Sara Routhier, Managing Editor and Outreach Director, has professional experience as an educator, SEO specialist, and content marketer. She has over five years of experience in the insurance industry. As a researcher, data nerd, writer, and editor she strives to curate educational, enlightening articles that provide you with the must-know facts and best-kept secrets within the overwhelming world o...

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Joel Ohman is the CEO of a private equity-backed digital media company. He is a CERTIFIED FINANCIAL PLANNER™, author, angel investor, and serial entrepreneur who loves creating new things, whether books or businesses. He has also previously served as the founder and resident CFP® of a national insurance agency, Real Time Health Quotes. He also has an MBA from the University of South Florida. ...

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Reviewed by Joel Ohman
Founder, CFP® Joel Ohman

UPDATED: Feb 14, 2012

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Reports about the auto loan and student loan industry bring optimism and good news about our nation’s recovering economy. According to the Wall Street Journal, borrowing of car loans, students loans, and other types of financing increased 9.9 percent in November and 9.3 percent in December—both percentages adjusted to account for holiday spending.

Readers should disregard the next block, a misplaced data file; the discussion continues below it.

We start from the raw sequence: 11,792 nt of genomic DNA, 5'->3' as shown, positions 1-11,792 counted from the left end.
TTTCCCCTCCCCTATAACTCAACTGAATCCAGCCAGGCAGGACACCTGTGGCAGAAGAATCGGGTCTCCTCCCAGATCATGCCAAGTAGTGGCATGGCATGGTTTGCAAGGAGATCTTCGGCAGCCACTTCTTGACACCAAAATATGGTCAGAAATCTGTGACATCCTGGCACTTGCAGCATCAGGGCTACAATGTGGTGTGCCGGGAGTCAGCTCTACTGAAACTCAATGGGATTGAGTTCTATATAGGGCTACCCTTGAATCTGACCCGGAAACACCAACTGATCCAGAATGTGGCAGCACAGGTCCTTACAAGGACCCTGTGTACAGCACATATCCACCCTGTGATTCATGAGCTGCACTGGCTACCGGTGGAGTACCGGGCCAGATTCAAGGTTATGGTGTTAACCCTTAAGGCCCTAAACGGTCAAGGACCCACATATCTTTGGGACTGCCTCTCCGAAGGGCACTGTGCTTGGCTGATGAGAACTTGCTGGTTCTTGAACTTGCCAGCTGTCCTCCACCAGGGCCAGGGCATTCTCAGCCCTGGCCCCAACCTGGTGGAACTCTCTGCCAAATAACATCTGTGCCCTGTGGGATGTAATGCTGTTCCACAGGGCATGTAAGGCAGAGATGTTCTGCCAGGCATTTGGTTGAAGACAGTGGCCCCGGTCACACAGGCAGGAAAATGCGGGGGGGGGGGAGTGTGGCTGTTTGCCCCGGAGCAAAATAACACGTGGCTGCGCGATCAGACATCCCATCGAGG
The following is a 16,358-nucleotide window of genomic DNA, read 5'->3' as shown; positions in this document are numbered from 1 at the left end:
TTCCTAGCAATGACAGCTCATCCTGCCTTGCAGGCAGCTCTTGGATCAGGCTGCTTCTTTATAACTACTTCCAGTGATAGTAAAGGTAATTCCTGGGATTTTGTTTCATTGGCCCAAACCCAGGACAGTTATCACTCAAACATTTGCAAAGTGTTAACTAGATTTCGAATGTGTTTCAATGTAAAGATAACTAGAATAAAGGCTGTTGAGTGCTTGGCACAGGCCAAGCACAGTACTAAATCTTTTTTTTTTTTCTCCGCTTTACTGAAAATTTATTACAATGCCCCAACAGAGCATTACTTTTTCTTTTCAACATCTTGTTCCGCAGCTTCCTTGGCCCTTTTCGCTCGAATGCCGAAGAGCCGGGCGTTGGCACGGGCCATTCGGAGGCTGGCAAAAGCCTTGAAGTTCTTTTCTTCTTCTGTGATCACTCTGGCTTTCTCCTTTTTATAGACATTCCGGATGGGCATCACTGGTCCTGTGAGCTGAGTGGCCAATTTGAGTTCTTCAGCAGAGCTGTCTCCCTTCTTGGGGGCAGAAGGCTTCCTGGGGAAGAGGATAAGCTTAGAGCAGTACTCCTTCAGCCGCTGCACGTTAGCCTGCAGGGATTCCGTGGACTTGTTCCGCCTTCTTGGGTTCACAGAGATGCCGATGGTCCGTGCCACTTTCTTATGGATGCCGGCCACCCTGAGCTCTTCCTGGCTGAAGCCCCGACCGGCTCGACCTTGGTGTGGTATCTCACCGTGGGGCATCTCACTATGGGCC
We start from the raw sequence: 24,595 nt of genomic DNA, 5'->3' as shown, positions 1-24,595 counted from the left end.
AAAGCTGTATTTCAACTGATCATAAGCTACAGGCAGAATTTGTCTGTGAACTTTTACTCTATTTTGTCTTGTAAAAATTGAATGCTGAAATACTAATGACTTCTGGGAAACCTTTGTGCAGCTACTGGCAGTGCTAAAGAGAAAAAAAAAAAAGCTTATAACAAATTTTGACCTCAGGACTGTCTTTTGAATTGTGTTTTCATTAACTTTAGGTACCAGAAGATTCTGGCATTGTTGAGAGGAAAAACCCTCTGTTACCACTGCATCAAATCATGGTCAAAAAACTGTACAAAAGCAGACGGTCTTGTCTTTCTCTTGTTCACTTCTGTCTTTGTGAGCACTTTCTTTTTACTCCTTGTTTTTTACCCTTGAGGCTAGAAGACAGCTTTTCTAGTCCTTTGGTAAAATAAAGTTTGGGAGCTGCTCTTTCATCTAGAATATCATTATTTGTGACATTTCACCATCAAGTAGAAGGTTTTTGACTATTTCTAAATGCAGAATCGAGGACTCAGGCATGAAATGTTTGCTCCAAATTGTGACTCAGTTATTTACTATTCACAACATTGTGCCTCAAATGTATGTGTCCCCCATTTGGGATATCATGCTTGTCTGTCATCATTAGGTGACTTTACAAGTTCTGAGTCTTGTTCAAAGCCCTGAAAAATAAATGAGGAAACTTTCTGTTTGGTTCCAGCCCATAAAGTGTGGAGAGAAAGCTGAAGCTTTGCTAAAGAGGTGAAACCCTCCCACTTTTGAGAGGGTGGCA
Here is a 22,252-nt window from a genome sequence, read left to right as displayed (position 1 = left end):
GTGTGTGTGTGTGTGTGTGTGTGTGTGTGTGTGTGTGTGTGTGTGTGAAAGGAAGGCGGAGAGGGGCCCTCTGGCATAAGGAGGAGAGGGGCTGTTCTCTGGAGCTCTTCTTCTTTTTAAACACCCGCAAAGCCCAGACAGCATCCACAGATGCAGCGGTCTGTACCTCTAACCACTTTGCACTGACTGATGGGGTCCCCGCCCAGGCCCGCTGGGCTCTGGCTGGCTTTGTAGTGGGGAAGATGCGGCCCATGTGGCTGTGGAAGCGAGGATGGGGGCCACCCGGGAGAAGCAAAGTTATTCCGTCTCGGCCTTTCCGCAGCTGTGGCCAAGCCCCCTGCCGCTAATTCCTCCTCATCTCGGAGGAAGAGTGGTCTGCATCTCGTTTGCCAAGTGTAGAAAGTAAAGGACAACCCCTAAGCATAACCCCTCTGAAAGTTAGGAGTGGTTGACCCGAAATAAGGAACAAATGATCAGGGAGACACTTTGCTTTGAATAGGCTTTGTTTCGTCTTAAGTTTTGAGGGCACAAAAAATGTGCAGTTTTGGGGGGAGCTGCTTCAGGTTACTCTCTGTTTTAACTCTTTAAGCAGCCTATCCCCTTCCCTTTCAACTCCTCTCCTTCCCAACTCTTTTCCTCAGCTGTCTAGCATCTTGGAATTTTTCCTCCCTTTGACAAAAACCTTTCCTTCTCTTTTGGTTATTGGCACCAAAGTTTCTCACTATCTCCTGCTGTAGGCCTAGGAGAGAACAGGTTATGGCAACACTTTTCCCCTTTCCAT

That signals the biggest two-month surge since late 2001, when auto makers issued zero-percent financing following the September 11 attacks on the World Trade Center.


This sharp rise in auto loan and student loan borrowing is very telling of the economy’s current state, as it shows that people are becoming more willing and able to take out financing.


Heather Davidson, for example, spent the past several years paying off her student loan debt and establishing a good credit score. She told the Journal that she could afford a vehicle that last year, but was hesitant due to the state of the economy.


In December, however, she and her husband got a car loan to buy a $57,000 2012 Nissan Armada, taking on a hefty $650 monthly payment for six years.


“We had looked at our budget, and it was something we knew we were comfortable affording,” Davidson explained.


She attributes her and her husband’s confidence to recent reports that the economy is recovering. The record-breaking low interest rates didn’t hurt either.


Due to borrowers like Davidson, the surge in car loans and the boost in auto sales lifted our economy’s annual growth rate by a full 2.8 percent in the last three months of 2011.


This recovery data “suggest we’re getting the normal dynamics of a recovery in place,” said Troy Davig, Barclays Capital economist, as he offered his professional opinion to the Journal. “I think it’s key in terms of consumer spending… it does suggest consumers are again willing to step out and buy larger-ticket items.”